Following the Falcons loss to the Cardinals on Sunday, the club moved into a familiar draft position. If the season ended today, they would be picking inside the top 10 for the fourth consecutive year.
In each of Atlanta’s three seasons under Arthur Smith, the club has owned a 4-6 record through the first 10 games. For three straight seasons, the Falcons have picked inside the top 10, and they currently sit with the 9th overall selection, according to Tankathon.
With back-to-back 7-10 finishes under the current regime, the Falcons have owned the 8th overall pick in the 2022 and 2023 cycles in which they landed Drake London and Bijan Robinson, respectively.
Though Terry Fontenot and Arthur Smith weren’t responsible for the record that ended with the 4th overall pick in 2021, they oversaw the selection of Kyle Pitts, making him the highest-drafted tight end in league history.
In three straight drafts with a need at quarterback, the Falcons took three skill position players. It would be asinine to do it a fourth time, right? Well, I wouldn’t put anything past this regime.
With seven games left to play, the Falcons have a chance at a playoff berth. In that same breath, the club could still end up with the 1st overall pick. Yes, that is mathematically possible.
Bill Barnwell of ESPN looked at the top draft pick scenarios, and believe it or not, the Falcons stand a 0.1% chance of landing the 1st overall pick and a 0.8% chance of landing one of the top two picks.
The Falcons are the last team that landed the top pick at least 10 times across the 10,000 simulations; they finished as the worst team 13 times. To get there, they would need to lose out and see the Patriots, Cardinals and Giants all pick up at least two more victories. The Panthers would need three wins, but the Falcons can help the cause by losing to them when they play in Week 15.
Must-lose games on the schedule: at Panthers (Week 15), vs. Colts (Week 16), at Bears (Week 17). Even a single win from the Falcons down the stretch would take them out of the running for this pick. If they had held on to their late lead against the Cardinals last week, they would have knocked themselves out of the race and kept Arizona atop the rankings.
Losing every single game from here on out seems improbable, even for the Falcons, but it’s not impossible.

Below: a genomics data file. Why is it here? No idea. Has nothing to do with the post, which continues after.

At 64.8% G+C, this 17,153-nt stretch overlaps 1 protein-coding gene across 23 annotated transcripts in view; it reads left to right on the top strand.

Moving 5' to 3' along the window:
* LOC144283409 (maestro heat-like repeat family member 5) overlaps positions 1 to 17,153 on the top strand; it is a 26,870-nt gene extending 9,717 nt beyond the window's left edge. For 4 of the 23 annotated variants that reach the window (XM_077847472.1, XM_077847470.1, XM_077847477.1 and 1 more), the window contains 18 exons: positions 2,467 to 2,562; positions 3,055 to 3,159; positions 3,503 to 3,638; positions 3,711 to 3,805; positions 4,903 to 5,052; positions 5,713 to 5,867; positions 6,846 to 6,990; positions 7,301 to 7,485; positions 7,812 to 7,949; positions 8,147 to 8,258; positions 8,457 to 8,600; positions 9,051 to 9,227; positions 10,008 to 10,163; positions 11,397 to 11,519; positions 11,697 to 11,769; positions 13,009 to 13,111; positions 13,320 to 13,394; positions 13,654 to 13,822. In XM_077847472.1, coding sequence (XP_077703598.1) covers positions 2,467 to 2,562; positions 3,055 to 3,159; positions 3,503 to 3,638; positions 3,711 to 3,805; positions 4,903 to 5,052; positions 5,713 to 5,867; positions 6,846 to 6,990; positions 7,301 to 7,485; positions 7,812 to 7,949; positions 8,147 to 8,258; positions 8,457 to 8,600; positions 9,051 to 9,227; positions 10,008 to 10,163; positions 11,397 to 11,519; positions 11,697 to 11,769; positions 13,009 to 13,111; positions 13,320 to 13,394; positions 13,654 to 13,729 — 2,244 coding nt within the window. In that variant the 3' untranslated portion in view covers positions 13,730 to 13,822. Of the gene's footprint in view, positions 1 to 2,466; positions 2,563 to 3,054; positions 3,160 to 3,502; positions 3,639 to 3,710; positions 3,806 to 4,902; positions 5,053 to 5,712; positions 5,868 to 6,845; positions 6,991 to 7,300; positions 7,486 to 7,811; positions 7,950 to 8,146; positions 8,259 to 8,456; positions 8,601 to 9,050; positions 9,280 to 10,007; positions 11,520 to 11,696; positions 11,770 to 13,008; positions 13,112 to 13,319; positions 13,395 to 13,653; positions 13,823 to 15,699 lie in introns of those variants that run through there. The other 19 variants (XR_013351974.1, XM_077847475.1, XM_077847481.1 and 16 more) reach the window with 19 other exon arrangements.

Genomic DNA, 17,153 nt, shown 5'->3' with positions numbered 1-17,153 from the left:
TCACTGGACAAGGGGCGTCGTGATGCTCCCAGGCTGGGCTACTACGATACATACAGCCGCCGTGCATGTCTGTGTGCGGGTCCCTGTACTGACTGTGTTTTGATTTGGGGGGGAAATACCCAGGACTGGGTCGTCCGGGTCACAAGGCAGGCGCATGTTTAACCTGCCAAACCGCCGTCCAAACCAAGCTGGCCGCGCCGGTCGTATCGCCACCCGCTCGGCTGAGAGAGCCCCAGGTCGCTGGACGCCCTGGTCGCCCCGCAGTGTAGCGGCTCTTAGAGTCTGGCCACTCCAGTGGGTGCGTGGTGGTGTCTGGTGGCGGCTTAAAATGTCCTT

Are they tanking? Can they tank? I don’t think they are, but it would explain a lot of this organization’s more curious decisions. Why would Arthur Smith lament “toxic groupthink” in defending quarterback Desmond Ridder, insist the film proved criticism of the second-year passer to be invalid and then bench Ridder the following week? Why would the Falcons deemphasize top-10 picks Kyle Pitts and Bijan Robinson to highlight Jonnu Smith and Tyler Allgeier? I’d like to draw a line through Smith’s curious choices, but I doubt we’re looking at the him playing 4D chess to land a quarterback.
Again, it may seem like it, but the Falcons are just incompetent. They are not tanking.
What would they do with the No. 1 pick? Draft another running back? A blocking tight end? The Falcons clearly view value differently than many other people around the league, so there’s always a scenario in which they do something off the board with the first pick. Given that Ridder has been inconsistent and new starter Taylor Heinicke is 30 years old, however, this pick would almost certainly be used on a quarterback, even if Atlanta then refused to let him throw the football inside the red zone for six weeks.
This isn’t even a question. The Falcons will be taking a quarterback if they somehow end up with one of the first two selections; Drake Maye or Caleb Williams would be heading to Atlanta after draft night.
What would happen to the incumbent QB? Ridder has taken too many sacks and turned the ball over too often to excite many teams so far. He isn’t about to drop out of the league, but no team is going to move a quarterback they like to carve out a spot for Ridder in their starting lineup. He would likely end up as the backup behind whichever rookie the Falcons prefer.
Desmond Ridder might not be a franchise quarterback, but he’d make for an excellent backup. Capable of playing in a pinch and extremely supportive of the starter in any way he can help.
Photographer: David Jensen/Icon Sportswire